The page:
Call: 520.220.0951

Oaks of the Wild West

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Gary searching for acorns
Gary Foss

Our History

The Arizona nursery started originally in 2005 after Gary developed an interest in all the different varieties of Oak trees that can be found throughout the world. He loved the shade provided by local native trees but none of the local nurseries were growing them. The next obvious step was to learn how to grow them and he continues to expand his knowledge.

Originally Sue started growing trees solely for her brother to sell however that evolved over time into her own branch of the nursery. She has expanded what the nursery sells by collecting and growing other additional native smaller trees.

Growing up our mother always had us working outside helping to care for her many gardens. We both developed a love of working outside and working the soil. At the suggestion of our mother, we turned the collection and growing of Oaks and Pine trees into an Native Tree Nursery.

We are a brother and sister team with long roots in growing plants. The Arizona nursery has a very different environment than the Central Texas nursery and it is our goal to understand which trees grow well in the different environments. And together we share that knowledge with our many customers around the U.S.

Rain falling in far west Texa
Far West Texas Fall Rainstorm

Our Mission

Our main goal is to educate the public about the native trees (Oak and Pine as well as other types of natives) as well as provide those trees. We collect and grow native trees not readily available in the nursery trade. We are pleased to list as our customers many of the botanical gardens around the country where we have sold unusual Oak varieties.

Collecting Oak Acorns

We've traveled in many areas of Texas, New Mexico and Arizona to collect acorns of all varieties. Oak trees drop their acorns from July to December. Emory Oaks acorns ripen in July or August, depending on rain fall. Lacey Oaks, commonly found in a limited area of Texas, acorns ripen in late September or October. Bur Oaks don't have acorns that are ripe until November. Mexican Royal Oak acorns drop their acorns when it's freezing outside in December. Collecting acorns when they are fresh (ripen) ensures that multiple acorns will sprout.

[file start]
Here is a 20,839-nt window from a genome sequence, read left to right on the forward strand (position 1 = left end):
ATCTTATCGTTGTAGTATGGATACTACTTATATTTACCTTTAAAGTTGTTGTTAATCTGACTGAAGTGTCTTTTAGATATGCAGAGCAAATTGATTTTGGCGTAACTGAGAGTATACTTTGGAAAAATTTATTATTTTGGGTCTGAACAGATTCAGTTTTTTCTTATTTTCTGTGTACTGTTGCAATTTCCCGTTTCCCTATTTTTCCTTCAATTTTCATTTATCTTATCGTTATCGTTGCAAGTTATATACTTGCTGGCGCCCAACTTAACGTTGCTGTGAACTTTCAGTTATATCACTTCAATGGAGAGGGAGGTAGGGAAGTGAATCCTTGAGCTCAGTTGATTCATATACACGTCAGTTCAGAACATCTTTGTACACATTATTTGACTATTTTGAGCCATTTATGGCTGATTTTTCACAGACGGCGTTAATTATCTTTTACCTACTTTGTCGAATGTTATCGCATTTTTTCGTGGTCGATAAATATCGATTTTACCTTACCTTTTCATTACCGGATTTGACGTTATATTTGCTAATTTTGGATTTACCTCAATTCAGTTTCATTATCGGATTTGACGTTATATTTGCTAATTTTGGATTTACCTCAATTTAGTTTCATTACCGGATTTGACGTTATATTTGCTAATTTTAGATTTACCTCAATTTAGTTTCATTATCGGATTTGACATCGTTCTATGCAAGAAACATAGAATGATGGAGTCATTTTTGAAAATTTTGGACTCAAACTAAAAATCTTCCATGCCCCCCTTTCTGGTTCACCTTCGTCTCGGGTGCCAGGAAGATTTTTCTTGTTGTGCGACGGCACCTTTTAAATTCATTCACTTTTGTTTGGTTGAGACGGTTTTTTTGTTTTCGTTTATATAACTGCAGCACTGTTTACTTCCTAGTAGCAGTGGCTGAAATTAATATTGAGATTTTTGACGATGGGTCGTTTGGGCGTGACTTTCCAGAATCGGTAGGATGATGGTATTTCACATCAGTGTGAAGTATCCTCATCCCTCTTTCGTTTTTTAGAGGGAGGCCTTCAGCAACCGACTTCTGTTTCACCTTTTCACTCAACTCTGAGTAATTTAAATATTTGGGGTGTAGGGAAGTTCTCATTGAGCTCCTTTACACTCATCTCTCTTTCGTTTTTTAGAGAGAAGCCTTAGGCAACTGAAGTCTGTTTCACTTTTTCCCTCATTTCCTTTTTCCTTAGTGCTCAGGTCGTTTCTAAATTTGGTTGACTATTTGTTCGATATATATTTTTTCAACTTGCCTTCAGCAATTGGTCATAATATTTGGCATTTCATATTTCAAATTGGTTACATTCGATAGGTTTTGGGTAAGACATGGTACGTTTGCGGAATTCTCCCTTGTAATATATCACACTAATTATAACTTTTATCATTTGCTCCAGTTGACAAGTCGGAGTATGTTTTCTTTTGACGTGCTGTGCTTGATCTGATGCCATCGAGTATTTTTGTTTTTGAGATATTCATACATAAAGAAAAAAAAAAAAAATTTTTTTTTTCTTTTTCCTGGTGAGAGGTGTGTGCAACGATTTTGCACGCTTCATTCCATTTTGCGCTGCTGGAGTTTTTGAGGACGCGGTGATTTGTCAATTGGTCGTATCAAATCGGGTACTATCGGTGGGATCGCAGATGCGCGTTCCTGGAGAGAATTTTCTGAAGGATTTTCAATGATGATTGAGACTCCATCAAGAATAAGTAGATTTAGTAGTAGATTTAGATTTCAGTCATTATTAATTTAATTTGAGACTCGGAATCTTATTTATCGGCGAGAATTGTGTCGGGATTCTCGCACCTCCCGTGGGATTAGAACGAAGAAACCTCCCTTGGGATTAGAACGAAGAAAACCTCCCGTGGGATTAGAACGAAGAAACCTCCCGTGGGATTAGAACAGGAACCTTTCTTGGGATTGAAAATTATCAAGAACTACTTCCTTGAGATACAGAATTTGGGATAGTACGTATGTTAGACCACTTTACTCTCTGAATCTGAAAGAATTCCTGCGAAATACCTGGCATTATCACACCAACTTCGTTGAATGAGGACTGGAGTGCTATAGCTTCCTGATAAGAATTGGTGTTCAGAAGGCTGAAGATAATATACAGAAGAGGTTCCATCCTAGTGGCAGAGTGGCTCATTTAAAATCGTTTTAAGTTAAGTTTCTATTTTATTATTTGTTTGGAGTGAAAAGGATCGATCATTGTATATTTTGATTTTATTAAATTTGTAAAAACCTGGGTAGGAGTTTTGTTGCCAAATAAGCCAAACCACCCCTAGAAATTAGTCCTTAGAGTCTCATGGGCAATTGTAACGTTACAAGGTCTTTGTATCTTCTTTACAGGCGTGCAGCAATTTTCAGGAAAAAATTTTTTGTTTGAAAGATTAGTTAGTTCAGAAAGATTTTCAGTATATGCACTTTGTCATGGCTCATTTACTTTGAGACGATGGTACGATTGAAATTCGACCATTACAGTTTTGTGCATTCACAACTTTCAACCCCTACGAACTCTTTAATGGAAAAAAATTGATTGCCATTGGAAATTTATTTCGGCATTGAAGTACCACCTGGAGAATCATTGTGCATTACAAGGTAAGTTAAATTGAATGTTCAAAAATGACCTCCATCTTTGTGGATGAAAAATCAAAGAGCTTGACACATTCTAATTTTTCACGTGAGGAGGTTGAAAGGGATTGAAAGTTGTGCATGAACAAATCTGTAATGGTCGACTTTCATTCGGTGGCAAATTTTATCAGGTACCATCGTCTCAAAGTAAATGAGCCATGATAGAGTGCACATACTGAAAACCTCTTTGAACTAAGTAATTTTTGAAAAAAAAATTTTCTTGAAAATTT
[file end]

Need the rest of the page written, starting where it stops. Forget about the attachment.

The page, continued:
Since we grow a wide variety of acorns, we make multiple collections trips to West Texas, Central Texas, Southern and Central New Mexico and through Arizona. Unfortunately, not all Oak trees have acorns every year usually because in response to a lack of rainfall. In the severe drought in Texas, our Texas Red Oak at the nursery did not have acorns for three years of severe drought. After returning to more normal rainfall, the tree put on acorns.

We don't just collect acorns. Acorns have to be 'cared for' to ensure that they sprout either in our greenhouses or at a later date the following Spring.

How We Grow Our Trees

We do not force feed our trees to push them to create fast excessive growth. You may see a very tall tree with a small stem in a small pot in some of the bigger nurseries, or you may see a very tall tree with a small stem in a very large pot. The size of the stem is an indicator if the root base is weak or inadequate to support the overall tree.

Our trees are grown from acorns and later transplanted into larger sized pots as they grow. This allows for better root development and a stronger plant. Sometimes you might hear us talk about the sizes of our pots, such as a 'short one gallon' or a 'tall one gallon'. The 'short one gallon' gives us 8" inch for root expansion whereas the 'tall one gallon' allows for 12" of root development. These options ensures that the tree have a solid root base that supports the tree once planted in a permanent location.

We also transplant our trees from small pots into larger ones as they grown to help prevent tree root girdling. It's more time and effort on our part, but we think it is worth the effort.

Tree root girdling usually occurs because the tree has been grown in a smaller pot for too long. The roots grow around the circumference of the pot - thus circling and twisting between individual roots creating the girdling problem. When planted in the ground, frequently these trees show no signs of growth for many years or die after a couple of years.

What about other plants and shrubs?

When we started going out into the field to collect the acorns, we noticed that there were lots of local native plants and shrubs that were full of ripe seed pods.

Growing other native plants that are companions for native trees seemed like a natural fit. We collect the unusual and hard to find primarily. Recently we noticed a small sage that was an odd shade of blue, and it would make a nice flash of blue in a native garden. We've collected seed as one of our starter plants.

We'll update the website with the information as these shrubs become available.

It should be a very interesting endeavor collecting plants at different times depending upon the seeds that are available to collect.


Remember we have two locations and we ship nationwide.

If you're in the area, come by and visit the nursery. We love visitors!

We strive to carry a variety of tree and shrubs from the smallest tube, 1 gallon to 5 gallon pots to 20 gallon pots. Some trees grow faster than others, like a slow growing Bur Oak versus a fast grower like a Monterrey Oak. So call us at 520-220-0951 to talk about current available sizes. We have special open hours upon request!

Unfortunately, we don't currently have any 45 gallon pots.


We recycle our trees pots!

Talk to us about bringing your old trees pots when you come to visit the nursery. If the pots are in good condition with no torn sides or splits, we'd be glad to reuse them.